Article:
Less than 24 hours after starting, the Iditarod is now in full force. We've already seen a musher scratch while another pushed 140 miles to Rainy Pass without significant rest. For some, this year seems to have a sense of urgency and many top mushers have wasted no time positioning themselves at the front of the pack.

Others, by contrast, opted for a more conservative style of running, setting themselves up for a strong push later on.

Girdwood veteran Nicolas Petit took the early lead with a run mimicking Martin Buser's 2014 schedule. Petit, the 10th-place finisher a year ago, left Willow Lake at 2:20 p.m. and pulled into Rainy Pass (blowing through Yentna, Skwentna, and Finger Lake) at 8:22 this morning. But his run time of 18 hours and 2 minutes was 3 hours and 28 minutes slower than when Buser made a similar push in 2014.

What will Petit will do next? His options are endless, but if the transplanted Frenchman continues to mimic Buser's 2014 strategy, look for him to pull his snow hook early this afternoon and make a long 110-mile push to Nikolai.

He may not be alone.

Last month's Yukon Quest champion has also made his move right out of the starting chute. Hugh Neff let the world know that his Quest dogs are fully recovered and ready to run another 1,000 miles. Neff went all the way from the start to Finger Lake in 11 hours and 35 minutes, among the fastest times. Unlike Petit, Neff elected to give his team a four-hour break in Finger Lake and now is through Rainy Pass and leading the Iditarod toward Rohn, 170 miles from the starting line.

Typically, Petit's mad dash down the trail would result in a large lead, but defending champion Dallas Seavey was hot on his heels, cutting Petit's lead to 2 hours and 10 minutes by the time he parked his team in Rainy Pass.

In a year in which it's clear that mushers have rethought previous strategies, Seavey is no different, trying something he's never done before. Seavey ran all the way to Skwentna where he gave his team a solid four-hour break and then traveled through Finger Lake all the way to Rainy Pass. This strategy is not new -- former Yukon Quest champion Aliy Zirkle of Two Rivers and four-time Iditarod champ Jeff King of Denali Park are among the top racers who've tried it. But it is atypical for Seavey, who's known for taking eight hours of rest prior to reaching Rainy Pass.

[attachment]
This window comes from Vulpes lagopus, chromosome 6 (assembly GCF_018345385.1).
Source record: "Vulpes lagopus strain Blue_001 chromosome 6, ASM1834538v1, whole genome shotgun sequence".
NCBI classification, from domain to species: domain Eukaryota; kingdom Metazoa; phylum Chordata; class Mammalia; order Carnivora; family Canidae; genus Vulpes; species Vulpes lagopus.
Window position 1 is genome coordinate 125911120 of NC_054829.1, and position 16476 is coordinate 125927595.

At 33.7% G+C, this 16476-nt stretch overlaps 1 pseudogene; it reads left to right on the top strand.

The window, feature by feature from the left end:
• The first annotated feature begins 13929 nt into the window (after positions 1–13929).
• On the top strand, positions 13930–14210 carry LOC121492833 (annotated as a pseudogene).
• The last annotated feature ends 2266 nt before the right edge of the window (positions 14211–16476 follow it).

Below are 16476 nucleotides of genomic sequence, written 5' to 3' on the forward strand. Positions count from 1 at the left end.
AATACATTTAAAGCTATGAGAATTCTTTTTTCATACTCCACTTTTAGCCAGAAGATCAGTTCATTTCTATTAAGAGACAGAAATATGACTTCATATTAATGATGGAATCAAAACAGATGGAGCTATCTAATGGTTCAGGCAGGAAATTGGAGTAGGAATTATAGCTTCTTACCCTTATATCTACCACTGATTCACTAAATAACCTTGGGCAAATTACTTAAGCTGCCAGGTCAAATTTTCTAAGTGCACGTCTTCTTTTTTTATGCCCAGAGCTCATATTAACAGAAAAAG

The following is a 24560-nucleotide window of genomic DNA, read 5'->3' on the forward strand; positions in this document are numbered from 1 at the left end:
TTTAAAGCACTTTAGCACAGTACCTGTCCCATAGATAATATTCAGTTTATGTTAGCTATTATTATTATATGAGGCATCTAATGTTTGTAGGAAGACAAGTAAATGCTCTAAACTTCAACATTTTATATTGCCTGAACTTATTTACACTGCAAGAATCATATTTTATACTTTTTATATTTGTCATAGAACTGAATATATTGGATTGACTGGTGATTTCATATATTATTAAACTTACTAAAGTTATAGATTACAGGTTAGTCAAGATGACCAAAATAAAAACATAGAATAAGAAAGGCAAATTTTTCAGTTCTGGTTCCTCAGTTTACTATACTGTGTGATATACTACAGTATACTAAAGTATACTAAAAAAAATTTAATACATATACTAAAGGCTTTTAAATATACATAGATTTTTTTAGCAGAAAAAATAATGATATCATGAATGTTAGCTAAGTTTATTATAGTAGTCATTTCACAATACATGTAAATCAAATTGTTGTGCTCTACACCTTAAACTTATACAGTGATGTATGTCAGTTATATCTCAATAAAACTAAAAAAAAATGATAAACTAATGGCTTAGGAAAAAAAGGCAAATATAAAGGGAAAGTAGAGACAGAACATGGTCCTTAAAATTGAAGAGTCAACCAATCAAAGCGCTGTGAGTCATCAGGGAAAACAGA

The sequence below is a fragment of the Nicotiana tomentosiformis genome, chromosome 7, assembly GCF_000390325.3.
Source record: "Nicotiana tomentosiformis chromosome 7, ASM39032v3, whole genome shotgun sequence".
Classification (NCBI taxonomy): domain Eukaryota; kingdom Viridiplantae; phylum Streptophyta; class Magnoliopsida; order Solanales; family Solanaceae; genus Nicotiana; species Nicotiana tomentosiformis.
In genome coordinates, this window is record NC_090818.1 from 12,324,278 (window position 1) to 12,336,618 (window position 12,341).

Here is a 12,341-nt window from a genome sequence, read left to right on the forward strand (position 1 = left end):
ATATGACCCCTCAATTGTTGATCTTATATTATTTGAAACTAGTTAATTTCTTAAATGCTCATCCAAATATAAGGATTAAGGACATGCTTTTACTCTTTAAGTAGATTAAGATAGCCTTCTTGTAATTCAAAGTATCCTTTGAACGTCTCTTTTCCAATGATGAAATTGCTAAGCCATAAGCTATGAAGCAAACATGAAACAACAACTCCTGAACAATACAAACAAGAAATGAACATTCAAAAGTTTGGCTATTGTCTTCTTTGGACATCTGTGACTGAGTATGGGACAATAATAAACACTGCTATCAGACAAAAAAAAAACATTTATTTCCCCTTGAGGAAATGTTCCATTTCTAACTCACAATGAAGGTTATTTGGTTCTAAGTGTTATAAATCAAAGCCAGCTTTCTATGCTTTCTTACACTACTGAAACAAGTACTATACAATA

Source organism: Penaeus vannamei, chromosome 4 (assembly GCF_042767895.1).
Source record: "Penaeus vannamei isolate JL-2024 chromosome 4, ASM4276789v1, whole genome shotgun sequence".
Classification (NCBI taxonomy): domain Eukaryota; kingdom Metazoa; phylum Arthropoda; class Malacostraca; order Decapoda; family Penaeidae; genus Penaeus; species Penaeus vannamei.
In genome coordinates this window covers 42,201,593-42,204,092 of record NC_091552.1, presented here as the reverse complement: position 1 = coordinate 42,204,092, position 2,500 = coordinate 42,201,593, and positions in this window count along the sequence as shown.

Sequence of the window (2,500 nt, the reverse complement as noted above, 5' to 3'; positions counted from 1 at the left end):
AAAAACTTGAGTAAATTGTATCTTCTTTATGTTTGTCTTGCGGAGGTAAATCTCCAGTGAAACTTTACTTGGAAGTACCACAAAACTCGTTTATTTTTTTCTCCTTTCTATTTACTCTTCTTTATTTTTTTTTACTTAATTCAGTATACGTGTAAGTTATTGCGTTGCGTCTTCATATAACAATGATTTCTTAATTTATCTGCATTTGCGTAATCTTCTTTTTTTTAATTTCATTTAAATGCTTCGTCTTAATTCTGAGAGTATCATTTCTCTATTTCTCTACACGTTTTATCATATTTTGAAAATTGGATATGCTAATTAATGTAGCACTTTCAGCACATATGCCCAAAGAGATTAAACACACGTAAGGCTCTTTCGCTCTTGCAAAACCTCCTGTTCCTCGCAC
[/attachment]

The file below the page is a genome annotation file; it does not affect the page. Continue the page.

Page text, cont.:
With Seavey's run from Skwentna all the way to Rainy Pass he has essentially already shaved four hours off his previous best. The question now is whether Dallas switch back to his old ways and start running more conservatively now that he's among the frontrunners. Or will he keep his foot on the gas and keep pushing?

In this year's race we have already seen one end of the spectrum with Petit's long run into Rainy Pass, but on the other end of the spectrum sit such top contenders as Pete Kaiser of Bethel, Wade Marrs of Willow, and Joar Leifseth Ulsom of Norway who have adopted the "run short -- rest short" mentality. With the warmer-than-normal temperatures coupled with a hard, fast trail, this may very well be the way to go. Kaiser, Marrs, and Ulsom are now on the move to Rainy Pass and so far none of them has run more than five hours -- while keeping their rests to less than three hours.

Starting positions, time differential

Keep in mind that although someone might appear to be ahead of another musher the time differentials from their starting positions will not be factored in until the musher pauses for his or her 24-hour rest. For example, Scott Jansen was the first team to leave the starting line, where as Martin Koenig left 2 hours and 48 minutes after Jansen. When these teams take their 24-hour mandatory stop, Jansen will need to take 26 hours and 48 minutes and Koenig will only need to take 24 hours.

Jake Berkowitz is a three-time Iditarod finisher, including an eighth-place finish in 2013, when he was awarded the Alaska Airlines Leonhard Seppala Humanitarian Award. He has finished the Yukon Quest twice, both times in fourth place, and won the Rookie of the Year award in 2012. This is his first year of Iditarod commentary for Alaska Dispatch News. Look for his commentaries daily during the race.